“Even in a minor [event] like finishing a check, getting off the boards after you hit somebody, or driving to the net and having an active stick blade for a shot tip – it’s really obvious to me, and to Jared. [The average fan may not notice] because they’re not really looking at those last couple steps on a forecheck or those first couple steps off the boards.”

“His path back is to bring those qualities. He has them, but he doesn’t do them all the time. Like, every time. These guys that play with Logan O’Connor, they know he does it every time. That’s why he’s there. He wasn’t drafted. He was signed out of development camp.”

“I know I can play in the NHL, but I need to find a way to play every game like Logan O’Connor or Andrew Cogliano,” said Kaut. “That’s what Bednar told me. He knows I can play in the NHL, but I need to find a way to play every game like an NHL player. That’s definitely my biggest issue.”

Jared Bednar and Greg Cronin talked at length too.

“Jared said he played three games where he’s like, ‘Okay, he’s figured it out. He’s here. He’s a third-line guy. He’s dependable. He’s in on the forecheck. He plays with a meanness that adds more of a threat to his skating,’ and then it goes away,” Cronin said. “There’s a carefree, kind of loose style of hockey he plays when he’s not dialed in.”

Since the reassignment, Kaut has produced two goals in four games and generated 14 shots in the AHL. On December 19th, he was recalled to the Avalanche and appeared in their shootout win over the Islanders.

He played 7:05 on the fourth line – the role he’s talked at length about priming himself for. The health of the team is still influx. Nathan MacKinnon has begun skating with skills coach Shawn Allard, Darren Helm is still in a no contact jersey, and Andrew Cogliano’s status is to be determined after sustaining an injury in the Islanders game.

The future is unclear in that respect. You might rightfully wonder what the support system is like for a player experiencing so much uncertainty and setbacks. ” It’s hard, you know? It’s my fifth year,” he said.

Thankfully, Kaut has people in his corner. Family is set to come into town for the holiday. Even from afar, his brother is a huge supporter.

“He used to play hockey, too,” Kaut said. “I talk with him a lot. Like a mental coach, I (get) check-ins.” 

“My dad is pretty hard on me, but that’s dads. I get it,” he said. “He wants to push me to be great every game. That’s what the Avs want to do with me too.”

Another advocate is Carolina Hurricanes centerman Martin Necas. “He’s my best buddy,” he said. “We played together (about) 12 years in Czechia.”

Like Kaut, Necas also started in the American League.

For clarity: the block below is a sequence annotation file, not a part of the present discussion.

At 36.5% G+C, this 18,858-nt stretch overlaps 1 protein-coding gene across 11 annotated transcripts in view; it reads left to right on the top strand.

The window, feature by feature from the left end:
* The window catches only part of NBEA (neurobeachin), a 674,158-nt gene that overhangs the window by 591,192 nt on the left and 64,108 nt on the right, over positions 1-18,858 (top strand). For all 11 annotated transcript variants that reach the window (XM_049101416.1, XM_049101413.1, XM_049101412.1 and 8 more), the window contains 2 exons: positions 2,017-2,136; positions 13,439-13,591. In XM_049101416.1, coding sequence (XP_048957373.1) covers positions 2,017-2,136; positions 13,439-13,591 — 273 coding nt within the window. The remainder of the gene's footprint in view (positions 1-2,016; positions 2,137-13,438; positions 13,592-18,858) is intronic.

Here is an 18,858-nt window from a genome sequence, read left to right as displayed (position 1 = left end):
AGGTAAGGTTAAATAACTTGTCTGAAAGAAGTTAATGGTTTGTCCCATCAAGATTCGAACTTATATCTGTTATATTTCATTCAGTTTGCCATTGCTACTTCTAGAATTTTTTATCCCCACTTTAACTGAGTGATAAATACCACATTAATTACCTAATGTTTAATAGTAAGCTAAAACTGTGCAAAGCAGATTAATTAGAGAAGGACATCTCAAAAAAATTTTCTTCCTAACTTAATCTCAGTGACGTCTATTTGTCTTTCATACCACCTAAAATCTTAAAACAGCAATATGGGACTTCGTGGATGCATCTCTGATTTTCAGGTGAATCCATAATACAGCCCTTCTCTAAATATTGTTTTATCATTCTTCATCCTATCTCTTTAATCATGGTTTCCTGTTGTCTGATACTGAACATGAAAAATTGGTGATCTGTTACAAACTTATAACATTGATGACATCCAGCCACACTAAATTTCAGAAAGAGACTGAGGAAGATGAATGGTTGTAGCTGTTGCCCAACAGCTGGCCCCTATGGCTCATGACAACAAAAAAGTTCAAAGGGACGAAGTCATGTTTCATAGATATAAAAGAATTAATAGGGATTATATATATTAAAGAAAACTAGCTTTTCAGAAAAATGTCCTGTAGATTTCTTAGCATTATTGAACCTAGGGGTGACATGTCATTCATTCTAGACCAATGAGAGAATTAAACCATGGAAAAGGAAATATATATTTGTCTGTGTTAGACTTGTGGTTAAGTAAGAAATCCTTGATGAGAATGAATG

“He won the championship with Charlotte. Now he’s playing (his fourth full season) with the Hurricanes, He’s doing great. He’s probably one of their best forwards. We call like every day together and talk about what I can do better.”

In all of this are the undeniable attributes that require a double take.

“When he’s racing off the boards and racing up ice with his first three steps explosive, and then he finishes his last three steps on a route, whether it’s a forecheck or a net drive – explosively – he’s an NHL player,” said Cronin. “He skates really well. When you see him skate in open ice, your eye goes to him because he’s a good skater. He’s got a lot of speed.”

The path forward isn’t linear, but for Kaut, it never has been. It’s not often a former first-round pick is taking development cues from an undrafted player, but O’Connor remains a bastion of development success in an organization that has struggled to produce role players in recent years.

“Growing up, I was always a smaller player. I knew I wasn’t going to out-muscle guys necessarily, I knew enough to rely on my speed and work ethic to separate myself,” said O’Connor. “That’s sort of always been what’s given me success as a player. Throughout my life, I’ve maybe not been the most skilled on the ice, but I always try and pride myself on that work ethic, and it’s gotten me this far.”

“For the most part, you’re trying to have your A game, but some nights you’re not going to have your legs,” he added. “You can’t have that every night, and if you don’t have your A game, it’s important to focus on having your B game. You never want to drop to C or D type games. That’s where you run into trouble and the consistency aspects can hurt your overall play. That’s one thing I try and focus on: if I’m not creating chances offensively, I try and find other ways to contribute to the game to make an impact and be visible.”

Incorporating the core tenants of O’Connor’s DNA is Kaut’s mission moving forward. It is the only way forward.